Most people entering the music-making scene have a rough idea about DJ setups. However, when it comes to PA setups, many seem to get it mixed up with a hi-fi system, which it is not. PA or public address is essentially a system that may be calibrated to provide the audience with a constant sound quality for a prolonged period of time.
In this post we shall see the different ways in which a PA can be applied to a DJ system since the DJ requirements vary from those of a band or vocal presentation for that matter. Regardless, any PA system may be broken down to three elemental blocks – a source, amplifier and sound output.
The Basic Setup
Here, the sound source could take the shape of a DJ mixer, DJ controller or any other DJ interface. The important aspect however is that this component forms the master output from your DJ sub-system that goes into the amplifier component of the PA system, which in turn feeds the speakers.
If you decide to go for active speakers, then you essentially achieve amplification and sound output in one step.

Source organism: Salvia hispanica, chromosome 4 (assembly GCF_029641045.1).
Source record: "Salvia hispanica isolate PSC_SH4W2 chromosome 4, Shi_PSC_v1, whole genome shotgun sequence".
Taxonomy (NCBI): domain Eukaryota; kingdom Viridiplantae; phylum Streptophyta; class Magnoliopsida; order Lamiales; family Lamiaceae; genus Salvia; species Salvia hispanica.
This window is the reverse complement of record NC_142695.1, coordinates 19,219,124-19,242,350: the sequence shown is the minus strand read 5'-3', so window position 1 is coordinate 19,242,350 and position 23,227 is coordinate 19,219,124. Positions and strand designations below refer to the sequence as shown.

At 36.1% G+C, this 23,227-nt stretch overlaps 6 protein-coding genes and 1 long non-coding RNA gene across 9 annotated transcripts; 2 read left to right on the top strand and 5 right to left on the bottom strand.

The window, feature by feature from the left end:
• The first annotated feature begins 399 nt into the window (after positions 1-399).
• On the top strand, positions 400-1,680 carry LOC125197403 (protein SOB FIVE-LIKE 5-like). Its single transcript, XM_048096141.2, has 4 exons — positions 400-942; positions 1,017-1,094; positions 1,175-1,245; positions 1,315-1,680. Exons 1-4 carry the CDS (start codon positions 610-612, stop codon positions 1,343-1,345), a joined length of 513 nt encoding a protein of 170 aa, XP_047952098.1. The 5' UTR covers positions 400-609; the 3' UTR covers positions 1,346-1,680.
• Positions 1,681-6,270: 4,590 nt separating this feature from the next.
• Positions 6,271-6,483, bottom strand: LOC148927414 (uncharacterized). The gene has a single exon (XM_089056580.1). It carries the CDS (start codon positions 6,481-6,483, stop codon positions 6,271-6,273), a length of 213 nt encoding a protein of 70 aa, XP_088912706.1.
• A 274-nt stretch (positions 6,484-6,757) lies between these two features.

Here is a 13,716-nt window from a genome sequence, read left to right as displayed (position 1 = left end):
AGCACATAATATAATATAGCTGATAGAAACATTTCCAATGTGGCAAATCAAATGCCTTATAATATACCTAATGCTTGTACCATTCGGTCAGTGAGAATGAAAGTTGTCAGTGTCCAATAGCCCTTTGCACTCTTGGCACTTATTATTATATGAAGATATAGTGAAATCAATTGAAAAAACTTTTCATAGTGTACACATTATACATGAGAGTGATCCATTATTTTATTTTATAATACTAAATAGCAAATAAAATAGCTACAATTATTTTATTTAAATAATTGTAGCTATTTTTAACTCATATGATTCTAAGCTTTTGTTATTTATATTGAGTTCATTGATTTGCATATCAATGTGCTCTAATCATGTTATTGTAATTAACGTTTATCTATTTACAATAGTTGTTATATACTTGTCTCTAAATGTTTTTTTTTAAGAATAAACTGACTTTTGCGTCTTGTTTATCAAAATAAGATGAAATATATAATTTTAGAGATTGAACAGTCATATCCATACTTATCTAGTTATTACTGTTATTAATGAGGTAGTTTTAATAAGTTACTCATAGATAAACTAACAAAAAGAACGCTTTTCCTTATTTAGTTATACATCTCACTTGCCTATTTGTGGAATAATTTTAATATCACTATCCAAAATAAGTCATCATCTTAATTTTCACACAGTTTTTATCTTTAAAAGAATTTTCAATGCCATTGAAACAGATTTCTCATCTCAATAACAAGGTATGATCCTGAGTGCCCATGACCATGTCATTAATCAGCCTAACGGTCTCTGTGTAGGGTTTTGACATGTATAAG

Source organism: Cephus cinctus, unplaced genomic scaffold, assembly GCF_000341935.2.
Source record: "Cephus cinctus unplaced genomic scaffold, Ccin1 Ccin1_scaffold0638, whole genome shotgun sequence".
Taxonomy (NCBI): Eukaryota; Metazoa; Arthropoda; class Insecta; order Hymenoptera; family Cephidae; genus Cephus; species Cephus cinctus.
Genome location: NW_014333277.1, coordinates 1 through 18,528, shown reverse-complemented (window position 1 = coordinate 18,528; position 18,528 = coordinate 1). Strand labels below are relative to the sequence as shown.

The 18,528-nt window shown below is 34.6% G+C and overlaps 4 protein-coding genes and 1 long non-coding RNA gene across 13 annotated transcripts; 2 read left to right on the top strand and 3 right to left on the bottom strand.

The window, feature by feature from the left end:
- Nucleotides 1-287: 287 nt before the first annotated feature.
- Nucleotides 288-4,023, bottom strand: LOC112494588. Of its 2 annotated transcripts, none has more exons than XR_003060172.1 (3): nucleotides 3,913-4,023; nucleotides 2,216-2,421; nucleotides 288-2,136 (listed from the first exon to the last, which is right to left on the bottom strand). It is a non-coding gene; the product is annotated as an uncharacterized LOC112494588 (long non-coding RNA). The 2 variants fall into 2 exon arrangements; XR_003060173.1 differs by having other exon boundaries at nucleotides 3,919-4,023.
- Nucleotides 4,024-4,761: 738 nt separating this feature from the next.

The Enhanced Setup
Simply put, this setup employs a PA mixer as the go-to between the sound source and amplification stage. While this might look over-complication, especially when using a DJ controller, it in fact has its own advantages.
For example, using a small PA mixer lets you set the controller’s equalizers to mid-point and master output at 50% and then proceed with the sound check from the PA mixer. This ways, you don’t have to fiddle with the PA mixer through the rest of the gig and control everything via the DJ controller without worrying about the sound quality.
The Mobile Setup
This is where the PA mixer really comes into its own. Because it can take in inputs from multiple sources, this means that you could connect your iPod, microphone, DJ controller and if need be a DVD player to a single interface.
This setup is especially conducive to the talkover function, where the music volume gets muffled for the period that the mic is active.